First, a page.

How blind one could become while striving to find an inspiration. It becomes a struggle when one becomes desperate to find a source of a new ingenuity. How does that feel? Perhaps it is truly being blind in the middle of a bustling street.

"Looking For Inspiration", performance for video,10 minute 16 seconds, 2019, Groningen, The Netherlands
"Perception: LOVER", performance for video, triptych, 1 minute 27 seconds, 2018, Groningen, The Netherlands

The video triptych Perception presents the seeming futility of bringing human language-based concepts of interaction and communication to the non-human natural world.

It is inspired in part by the theoretical work of French psychoanalyst and psychiatrist Jacques Lacan, whose triptych of “elementary registers” were “the symbolic, the imaginary, and the real.” The piece starkly brings the conceptual power of words into direct contact with a living thing — a tree — that cannot perceive what is so elementarily powerful to the human experience.

The three distinct videos, all framed with the same perspective and lighting, center on the words “Lover,” “Enemy,” and “Artist.” Emotions and physical acts associated with these powerful human concepts are expressed towards a single tree, a stand-in for the vast reality of the majority of existence that is separate and immune from human language — while expressing the power language holds over us.

Text written by Peter Letzelter-Smith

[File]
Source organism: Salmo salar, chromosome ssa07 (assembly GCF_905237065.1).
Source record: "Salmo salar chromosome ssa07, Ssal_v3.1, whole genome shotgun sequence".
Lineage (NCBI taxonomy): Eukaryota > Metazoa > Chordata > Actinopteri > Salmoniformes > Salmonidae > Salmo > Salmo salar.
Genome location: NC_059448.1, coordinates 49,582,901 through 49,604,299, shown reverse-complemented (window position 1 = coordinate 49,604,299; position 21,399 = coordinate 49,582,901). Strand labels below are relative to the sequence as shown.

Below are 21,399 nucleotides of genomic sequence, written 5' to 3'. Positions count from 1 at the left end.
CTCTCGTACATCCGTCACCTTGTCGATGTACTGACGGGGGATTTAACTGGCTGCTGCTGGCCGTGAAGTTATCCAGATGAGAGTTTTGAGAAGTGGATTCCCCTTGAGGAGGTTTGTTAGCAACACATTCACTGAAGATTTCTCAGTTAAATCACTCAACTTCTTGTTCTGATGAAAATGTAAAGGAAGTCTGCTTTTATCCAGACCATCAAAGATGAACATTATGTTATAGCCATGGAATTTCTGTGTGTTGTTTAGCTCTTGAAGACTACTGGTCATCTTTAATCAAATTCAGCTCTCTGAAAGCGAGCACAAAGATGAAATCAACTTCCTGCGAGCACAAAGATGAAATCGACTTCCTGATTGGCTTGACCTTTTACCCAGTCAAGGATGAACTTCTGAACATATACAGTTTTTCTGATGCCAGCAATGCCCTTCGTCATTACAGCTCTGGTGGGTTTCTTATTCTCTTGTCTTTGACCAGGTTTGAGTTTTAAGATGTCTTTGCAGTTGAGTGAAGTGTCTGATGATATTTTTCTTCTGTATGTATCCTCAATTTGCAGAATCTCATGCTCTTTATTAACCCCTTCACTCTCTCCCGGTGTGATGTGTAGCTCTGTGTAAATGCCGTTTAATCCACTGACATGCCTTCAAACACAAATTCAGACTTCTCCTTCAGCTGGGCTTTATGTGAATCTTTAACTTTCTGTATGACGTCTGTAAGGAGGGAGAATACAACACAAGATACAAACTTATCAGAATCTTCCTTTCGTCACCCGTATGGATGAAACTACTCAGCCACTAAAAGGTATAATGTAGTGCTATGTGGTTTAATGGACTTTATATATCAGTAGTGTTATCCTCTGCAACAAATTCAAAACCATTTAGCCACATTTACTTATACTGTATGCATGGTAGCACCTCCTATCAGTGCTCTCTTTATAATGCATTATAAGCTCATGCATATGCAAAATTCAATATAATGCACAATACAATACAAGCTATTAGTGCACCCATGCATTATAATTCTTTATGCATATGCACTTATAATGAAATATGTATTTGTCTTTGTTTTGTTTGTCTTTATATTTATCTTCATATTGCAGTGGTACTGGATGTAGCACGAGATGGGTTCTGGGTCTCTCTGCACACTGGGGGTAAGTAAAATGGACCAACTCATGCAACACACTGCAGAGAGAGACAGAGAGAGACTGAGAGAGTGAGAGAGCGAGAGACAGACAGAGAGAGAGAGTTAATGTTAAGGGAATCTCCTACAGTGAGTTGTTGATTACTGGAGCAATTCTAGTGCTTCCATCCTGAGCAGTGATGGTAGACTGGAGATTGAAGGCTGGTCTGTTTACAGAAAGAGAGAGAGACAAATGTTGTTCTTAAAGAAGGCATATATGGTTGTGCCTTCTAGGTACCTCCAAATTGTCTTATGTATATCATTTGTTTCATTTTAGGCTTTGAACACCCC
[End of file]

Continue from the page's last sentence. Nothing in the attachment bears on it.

"Perception: ENEMY", performance for video, triptych, 1minute 21 seconds, 2018, Groningen, The Netherlands
"Perception: ARTIST", performance for video, triptych, 1 minute 19 seconds, 2018, Groningen, The Netherlands

"Onion Studies subject no.1", documentation of a public experiment, 2019

"Onion Studies subject no.2", documentation of a public experiment, 2019

"Onion Studies subject no.3", documentation of a public experiment, 2019

"Onion Studies subject no.4", documentation of a public experiment, 2019

"Onion Studies subject no.5", documentation of a public experiment, 2019

"Onion Studies subject no.6", documentation of a public experiment, 2019

"To Make", book triptych, 107 pages, 2018, Groningen, The Netherlands
"A", book triptych, 61 pages, 2018, Groningen, The Netherlands
"Sound", book triptych, 107 pages, 2018, Groningen, The Netherlands
"To Make A Sound", performance for event Does It Have A Name: Translation, ArtisBookShop, Groningen, The Netherlands, 2019

The act of gratitude is fully opened up to the entirety of human experience — both positive and negative. It is a repetitive meditation on balance, on complexity, on the Yin and Yang on living a life.

Embracing — but also concentrating — the traditional “thank you” note with a crowded hand-written phrases on manuscript, the piece thanks dozens and dozens of things both concrete and abstract. “Language,” “feminism,” “oligarchy,” “haters,” “neighbours,” “coffee”— and a multitude of other things —are listed in a paean to the myriad experiences of everyday reality.